1. Many people, including religious believers of all stripes, say that progress distorts human nature and alienates ourselves from each other. Do you agree ?
Progress.mp3 2:45

Progress only does two things:

  1. It helps our chances of survival and prosperity–making human life easier to live.
  2. It gives us more choice.

Now, we can use that choice to create unsustainable growth, or we can choose to manage our resources more wisely. Many people can’t handle the increased choice progress provides. They become paralyzed and yearn for an easier time. Or they dive headlong into overconsumption. They see a dizzying array of options as an oppressive force. But most have never lived truly in the simpler era for which they long. They don’t understand that simplicity was necessity. More often than not, simplicity was simply deprivation.

Yes, progress has given us more options for personal privacy, but whose fault is it if we sit at our computers and ignore our social life? Whose fault is it if we sit in front of the TV and let our bodies go to waste? Choice is the only power an individual has. If one allows one’s circumstances to dictate one’s choices, one has no power at all.

Why would anyone want to deprive someone else of the ability to grow as an individual, to learn self-discipline? The only answer I can think of to these questions, is the same anti-human answer expressed in the collectivist and totalitarian movements of the 20th century—where we saw progress stop, and even reverse in some cases.

Progress reduces the need for religion. Religion was most popular when daily life was a vicious struggle. Death was a constant reality, and people needed some escape from the chaos. So they built vast cathedrals that took centuries to complete–not because they had amazing amounts of free time in which to pursue such endeavors–but precisely because the rest of their world was so dark and miserable, that they needed to see that concentrated human effort could at least produce SOME tangible result.

Today we have maximized the power of individual effort, and individual choice. These aggregate on our ever-improving communications infrastructure. Through the open-source movement, we see that individuals working alone, can accumulate vast stores of knowledge–and influence the world as much as governments of the past. Projects like Wikipedia are the cathedrals of the modern world.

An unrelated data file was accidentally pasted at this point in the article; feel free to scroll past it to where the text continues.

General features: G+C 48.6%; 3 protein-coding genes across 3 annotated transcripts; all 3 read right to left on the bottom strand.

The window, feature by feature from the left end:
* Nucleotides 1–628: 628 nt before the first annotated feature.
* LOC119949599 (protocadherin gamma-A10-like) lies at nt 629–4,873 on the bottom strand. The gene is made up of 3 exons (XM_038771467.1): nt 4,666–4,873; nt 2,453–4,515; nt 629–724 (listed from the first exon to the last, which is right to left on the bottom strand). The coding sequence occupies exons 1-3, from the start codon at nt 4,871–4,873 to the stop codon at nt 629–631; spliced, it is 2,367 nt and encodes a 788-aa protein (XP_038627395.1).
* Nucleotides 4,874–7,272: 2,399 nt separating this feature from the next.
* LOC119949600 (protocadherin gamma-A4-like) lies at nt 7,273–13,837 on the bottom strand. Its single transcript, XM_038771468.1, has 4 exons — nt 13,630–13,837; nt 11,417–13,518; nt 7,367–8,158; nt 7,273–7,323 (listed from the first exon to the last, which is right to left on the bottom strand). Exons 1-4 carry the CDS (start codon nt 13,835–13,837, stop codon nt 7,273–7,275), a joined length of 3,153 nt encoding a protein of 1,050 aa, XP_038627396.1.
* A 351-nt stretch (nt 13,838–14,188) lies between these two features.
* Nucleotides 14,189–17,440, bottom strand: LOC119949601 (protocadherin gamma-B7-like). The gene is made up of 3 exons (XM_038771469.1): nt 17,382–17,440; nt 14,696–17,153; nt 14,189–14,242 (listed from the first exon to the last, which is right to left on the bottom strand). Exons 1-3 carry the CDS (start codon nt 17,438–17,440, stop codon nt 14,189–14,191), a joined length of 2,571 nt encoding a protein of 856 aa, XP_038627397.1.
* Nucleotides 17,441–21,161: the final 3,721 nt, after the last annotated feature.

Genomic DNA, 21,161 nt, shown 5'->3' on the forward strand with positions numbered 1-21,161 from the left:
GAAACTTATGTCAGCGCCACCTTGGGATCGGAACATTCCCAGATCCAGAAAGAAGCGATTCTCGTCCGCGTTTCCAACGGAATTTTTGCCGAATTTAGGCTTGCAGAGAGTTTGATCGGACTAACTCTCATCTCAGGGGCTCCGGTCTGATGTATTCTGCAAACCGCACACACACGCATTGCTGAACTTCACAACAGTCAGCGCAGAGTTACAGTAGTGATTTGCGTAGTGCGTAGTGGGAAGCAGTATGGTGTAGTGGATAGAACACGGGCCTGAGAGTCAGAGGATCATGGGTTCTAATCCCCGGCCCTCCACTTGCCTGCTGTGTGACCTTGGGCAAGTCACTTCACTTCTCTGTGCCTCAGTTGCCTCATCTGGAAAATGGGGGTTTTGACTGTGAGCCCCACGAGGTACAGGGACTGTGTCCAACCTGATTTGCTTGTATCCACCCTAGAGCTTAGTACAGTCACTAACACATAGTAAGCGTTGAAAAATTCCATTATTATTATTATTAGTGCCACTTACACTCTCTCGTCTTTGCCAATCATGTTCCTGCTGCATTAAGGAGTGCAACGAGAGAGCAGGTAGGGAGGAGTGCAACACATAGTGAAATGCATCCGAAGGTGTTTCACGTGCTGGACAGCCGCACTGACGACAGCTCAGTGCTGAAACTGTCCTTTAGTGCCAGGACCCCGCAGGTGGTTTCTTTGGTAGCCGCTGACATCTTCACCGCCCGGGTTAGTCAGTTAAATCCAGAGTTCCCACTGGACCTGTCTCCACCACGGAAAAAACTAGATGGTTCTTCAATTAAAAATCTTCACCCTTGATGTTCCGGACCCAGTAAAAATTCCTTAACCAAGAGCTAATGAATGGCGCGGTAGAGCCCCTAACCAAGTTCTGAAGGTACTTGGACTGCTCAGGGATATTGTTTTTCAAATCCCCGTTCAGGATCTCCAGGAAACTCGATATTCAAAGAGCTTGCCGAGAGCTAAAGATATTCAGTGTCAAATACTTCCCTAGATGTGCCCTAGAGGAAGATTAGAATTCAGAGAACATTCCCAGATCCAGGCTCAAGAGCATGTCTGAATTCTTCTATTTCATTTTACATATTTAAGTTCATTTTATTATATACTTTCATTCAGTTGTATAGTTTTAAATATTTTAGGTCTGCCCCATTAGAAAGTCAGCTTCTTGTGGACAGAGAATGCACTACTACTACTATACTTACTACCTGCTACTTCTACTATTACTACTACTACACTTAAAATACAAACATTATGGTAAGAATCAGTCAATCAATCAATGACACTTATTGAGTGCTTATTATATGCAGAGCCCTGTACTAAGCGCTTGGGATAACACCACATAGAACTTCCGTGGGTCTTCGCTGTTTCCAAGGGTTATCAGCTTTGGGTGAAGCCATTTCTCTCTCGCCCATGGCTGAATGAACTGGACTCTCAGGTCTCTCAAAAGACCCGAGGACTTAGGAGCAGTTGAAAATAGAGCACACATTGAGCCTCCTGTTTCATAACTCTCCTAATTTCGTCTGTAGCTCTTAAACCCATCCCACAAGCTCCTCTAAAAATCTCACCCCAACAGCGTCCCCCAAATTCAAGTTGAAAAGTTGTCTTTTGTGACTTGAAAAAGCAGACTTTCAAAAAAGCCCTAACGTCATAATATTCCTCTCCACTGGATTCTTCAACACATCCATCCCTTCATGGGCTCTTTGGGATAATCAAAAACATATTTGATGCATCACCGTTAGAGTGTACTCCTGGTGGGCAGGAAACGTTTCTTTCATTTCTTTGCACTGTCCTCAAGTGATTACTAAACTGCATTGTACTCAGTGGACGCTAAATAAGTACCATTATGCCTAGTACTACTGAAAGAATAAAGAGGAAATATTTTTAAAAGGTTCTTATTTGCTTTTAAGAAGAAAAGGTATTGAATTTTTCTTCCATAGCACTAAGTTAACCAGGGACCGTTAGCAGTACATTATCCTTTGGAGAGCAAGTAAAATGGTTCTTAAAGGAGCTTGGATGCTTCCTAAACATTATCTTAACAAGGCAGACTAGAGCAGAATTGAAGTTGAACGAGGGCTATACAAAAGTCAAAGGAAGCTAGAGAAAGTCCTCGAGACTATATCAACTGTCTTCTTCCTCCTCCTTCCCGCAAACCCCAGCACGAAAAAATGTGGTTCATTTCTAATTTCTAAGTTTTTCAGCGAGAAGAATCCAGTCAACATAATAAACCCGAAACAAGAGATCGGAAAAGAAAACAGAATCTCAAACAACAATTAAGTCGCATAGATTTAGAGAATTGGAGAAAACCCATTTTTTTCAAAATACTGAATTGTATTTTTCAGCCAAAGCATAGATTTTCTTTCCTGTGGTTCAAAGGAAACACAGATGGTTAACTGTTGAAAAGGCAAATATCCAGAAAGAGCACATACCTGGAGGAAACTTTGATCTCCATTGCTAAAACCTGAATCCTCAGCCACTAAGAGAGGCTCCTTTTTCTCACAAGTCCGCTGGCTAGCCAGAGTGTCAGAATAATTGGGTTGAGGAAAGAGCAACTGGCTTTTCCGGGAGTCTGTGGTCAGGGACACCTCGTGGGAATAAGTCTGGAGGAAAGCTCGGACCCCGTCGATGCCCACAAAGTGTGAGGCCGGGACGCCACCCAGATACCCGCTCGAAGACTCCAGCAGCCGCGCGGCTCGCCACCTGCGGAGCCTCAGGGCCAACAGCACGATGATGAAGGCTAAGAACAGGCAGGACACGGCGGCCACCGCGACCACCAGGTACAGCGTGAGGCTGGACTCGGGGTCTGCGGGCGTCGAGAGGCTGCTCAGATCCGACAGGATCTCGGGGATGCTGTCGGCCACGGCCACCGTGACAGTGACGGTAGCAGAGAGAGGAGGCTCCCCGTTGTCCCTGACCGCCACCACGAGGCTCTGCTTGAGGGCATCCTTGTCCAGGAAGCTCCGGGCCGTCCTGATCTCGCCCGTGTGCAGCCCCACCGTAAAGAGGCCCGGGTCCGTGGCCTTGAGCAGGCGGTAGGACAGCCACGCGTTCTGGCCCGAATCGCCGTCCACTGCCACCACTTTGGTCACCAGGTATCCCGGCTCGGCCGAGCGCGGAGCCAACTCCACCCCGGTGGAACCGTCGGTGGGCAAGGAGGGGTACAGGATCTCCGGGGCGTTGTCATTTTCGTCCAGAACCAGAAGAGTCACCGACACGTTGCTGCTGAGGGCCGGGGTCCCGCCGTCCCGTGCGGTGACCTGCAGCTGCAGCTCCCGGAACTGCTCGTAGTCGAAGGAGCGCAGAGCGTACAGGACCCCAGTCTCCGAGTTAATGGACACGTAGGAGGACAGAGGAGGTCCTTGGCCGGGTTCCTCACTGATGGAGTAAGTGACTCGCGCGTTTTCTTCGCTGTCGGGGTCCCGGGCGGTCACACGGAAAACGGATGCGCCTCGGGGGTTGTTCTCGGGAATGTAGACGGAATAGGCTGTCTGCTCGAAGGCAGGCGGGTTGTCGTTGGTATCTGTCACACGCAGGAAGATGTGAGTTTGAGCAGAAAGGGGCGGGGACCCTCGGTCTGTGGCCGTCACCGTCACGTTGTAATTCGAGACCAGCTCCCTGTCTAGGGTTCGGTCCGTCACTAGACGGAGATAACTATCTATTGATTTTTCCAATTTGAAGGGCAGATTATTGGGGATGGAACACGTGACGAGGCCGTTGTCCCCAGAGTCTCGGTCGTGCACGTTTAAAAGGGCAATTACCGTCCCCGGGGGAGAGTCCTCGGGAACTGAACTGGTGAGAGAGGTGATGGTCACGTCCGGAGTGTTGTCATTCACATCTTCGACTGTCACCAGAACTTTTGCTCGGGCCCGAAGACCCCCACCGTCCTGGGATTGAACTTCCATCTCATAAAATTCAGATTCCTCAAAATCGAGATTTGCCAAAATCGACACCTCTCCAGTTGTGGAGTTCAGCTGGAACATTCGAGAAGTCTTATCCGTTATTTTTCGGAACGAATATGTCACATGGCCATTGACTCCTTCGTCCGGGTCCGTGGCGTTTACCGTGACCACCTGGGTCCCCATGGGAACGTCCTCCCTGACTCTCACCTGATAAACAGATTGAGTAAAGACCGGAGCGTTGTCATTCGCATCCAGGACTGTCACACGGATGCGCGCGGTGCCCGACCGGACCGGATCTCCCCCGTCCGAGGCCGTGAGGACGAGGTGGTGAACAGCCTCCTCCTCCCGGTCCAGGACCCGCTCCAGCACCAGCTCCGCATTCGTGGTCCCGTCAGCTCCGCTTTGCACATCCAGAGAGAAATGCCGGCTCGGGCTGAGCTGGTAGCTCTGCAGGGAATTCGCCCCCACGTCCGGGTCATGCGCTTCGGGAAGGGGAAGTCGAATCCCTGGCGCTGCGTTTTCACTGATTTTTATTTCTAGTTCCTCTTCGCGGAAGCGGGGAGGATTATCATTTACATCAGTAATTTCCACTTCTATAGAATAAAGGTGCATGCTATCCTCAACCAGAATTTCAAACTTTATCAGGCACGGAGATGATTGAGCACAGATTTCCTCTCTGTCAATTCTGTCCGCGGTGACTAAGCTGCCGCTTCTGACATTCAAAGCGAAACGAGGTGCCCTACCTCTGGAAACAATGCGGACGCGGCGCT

In short, anyone who condemns progress, who condemns human ingenuity, and who condemns human choice is in fact a hater of humanity. Who could possibly argue that tomorrow should be the same (or worse) as today? It could be stated that progress is the force of evolution itself. And we deny that force, at our peril.

Progress has been best summed up through the wise words of Neil Peart, drummer and lyricist for the legendary band Rush:

Cut to the Chase Rush, Counterparts – 1994

It is the fire that lights itself
But it burns with a restless flame
The arrow on a moving target
The archer must be sure of his aim

It is the engine that drives itself
But it chooses the uphill climb
A bearing on magnetic north
Growing farther away all the time

Can’t stop moving
Can’t stop moving
Can’t stop…

You may be right
It’s all a waste of time
I guess that’s just a chance I’m prepared to take
A danger I’m prepared to face
Cut to the chase

It is the rocket that ignites itself
And launches its way to the stars
A driver on a busy freeway
Racing the oblivious cars

It’s the motor of the western world
Spinning off to every extreme
Pure as a lover’s desire
Evil as a murderer’s dream

Young enough not to care too much
About the way things used to be
I’m young enough to remember the future
The past has no claim on me

I’m old enough not to care too much
About what you think of me
But I’m young enough to remember the future
And the way things ought to be


Cut to the chase
You may be right
It’s all a waste of time
I guess that’s just a chance I’m prepared to take
A danger I’m prepared to face
Cut to the chase
What kind of difference can one person make?
Cut to the chase

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